14. In considering this matter the judge's position is that even if wholly true the claim cannot succeed under the Refugee Convention. Proceeding on the basis that even if she is a member of a particular social group who had been the victim of domestic violence at the hands of family and there was no sufficiency of protection she could live elsewhere in Islamabad. Even if not financially supported in Pakistan by her UK based family she has the means to do so herself.

15. The difficulty in my view is that in his brief conclusions the analysis of internal relocation is inadequate.

16. In SSHD v AH (Sudan) and Others [2007] UKHL49 the House of Lords pointed out that the test to determine whether internal relocation was available was the test set out in Januzi v SSHD [2006] UKHL5, namely that the decision maker should decide whether, taking account of all relevant circumstances pertaining to the claimant and her country, it would be reasonable to expect the claimant to relocate or whether it would be unduly harsh to expect her to do so. The test was one of great generality. In applying the test enquiry had to be directed to the situation of the particular claimant; very little was excluded from consideration other than the standard of rights protection which a claimant would enjoy in the country where refuge was sought.

17. The court said that all the circumstances of the case had to be assessed holistically, with specific reference to personal circumstances including past persecution or fear thereof, psychological or health conditions, family and social situations, and survival capacities, in the context of the conditions in the place of relocation, including basic human rights, security and socio economic conditions and access to health care facilities; all with a view to determining the impact on the claimant of settling in the proposed place of relocation and whether she could live a relatively normal life without undue hardship.

18. Further guidance was given in SM and MH (lone women - ostracism) Pakistan CG [2016] UKUT 00067.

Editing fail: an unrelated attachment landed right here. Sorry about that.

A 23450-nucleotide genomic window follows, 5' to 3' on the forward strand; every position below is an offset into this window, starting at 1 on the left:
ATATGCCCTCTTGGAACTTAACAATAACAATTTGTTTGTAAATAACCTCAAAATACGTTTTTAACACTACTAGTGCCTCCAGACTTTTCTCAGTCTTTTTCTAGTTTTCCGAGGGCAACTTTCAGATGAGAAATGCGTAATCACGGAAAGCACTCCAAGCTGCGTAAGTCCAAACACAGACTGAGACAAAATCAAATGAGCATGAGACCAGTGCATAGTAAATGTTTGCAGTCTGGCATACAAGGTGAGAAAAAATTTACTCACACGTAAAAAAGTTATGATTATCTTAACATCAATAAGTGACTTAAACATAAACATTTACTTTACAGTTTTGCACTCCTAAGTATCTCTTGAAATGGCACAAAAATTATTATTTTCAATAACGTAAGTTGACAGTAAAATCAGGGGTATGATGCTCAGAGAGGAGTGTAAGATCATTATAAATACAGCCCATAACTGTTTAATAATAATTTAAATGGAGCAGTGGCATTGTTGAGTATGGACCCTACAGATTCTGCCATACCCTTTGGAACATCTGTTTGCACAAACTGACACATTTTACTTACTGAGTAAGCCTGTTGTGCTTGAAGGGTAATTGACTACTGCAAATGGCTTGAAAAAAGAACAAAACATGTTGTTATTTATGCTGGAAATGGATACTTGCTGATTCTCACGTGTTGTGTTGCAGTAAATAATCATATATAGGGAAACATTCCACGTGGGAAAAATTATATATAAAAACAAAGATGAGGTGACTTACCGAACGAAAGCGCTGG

19. The difficulty with the judge's assessment of internal relocation is that it concentrated almost entirely on the financial circumstances of the appellant emphasising repeatedly (at [43, 48 and 50] that her UK based family could support her. This is despite there being no finding that they would be able and willing to do so. A default finding that were the family here not willing to help she has the means to support herself was not what the evidence indicated. Her position was that she was not getting the rental income she was entitled to. The judge's findings on her pension are unclear. Ms Mughal (who appeared at the First tier hearing) indicated that the evidence had been that it, too, was controlled by her son and she does not receive it.

20. Apart from the comments on the finances the judge's analysis in respect of internal relocation is sparse. He notes that she is elderly, that she is not going to be in a position to get work and may have few if any qualifications, factors, it might be thought, in her favour in the assessment exercise. He gives no consideration in this context of whether she has been a victim of persistent and serious mistreatment and her fear of such, nor on her health problems (which the judge referred to elsewhere (at [53-55]) and access to health care, or to issues of security, or to social and cultural difficulties that she may face as an elderly lone woman in Pakistan.

21. In my judgement the findings on internal relocation are inadequately reasoned such as to amount to a material error of law requiring the decision to be set aside and the case to be heard afresh.

22. Whilst judicial economy is commendable it may be appropriate for the next Tribunal to take a more structured approach and to deal with all the major issues before it, including making findings in relation to credibility.

Notice of Decision

23. The making of the decision of the First-Tier Tribunal involved the making of an error on a point of law. The decision is set aside. None of its findings are to stand.

24. The appeal is remitted to the First-Tier Tribunal to be dealt with afresh, pursuant to section 12(2)(b)(i) of the Tribunals Courts and Enforcement Act 2007 and Practice Statement 7.2 before any Judge apart from Judge Eldridge.


Unless or until a court or tribunal directs otherwise, no report of these proceedings shall directly or indirectly identify the appellant or any member of her family. This direction applies to the appellant and to the respondent. Failure to comply with this direction may lead to contempt of court proceedings.

Signed Date 22 December 2017

Upper Tribunal Judge Conway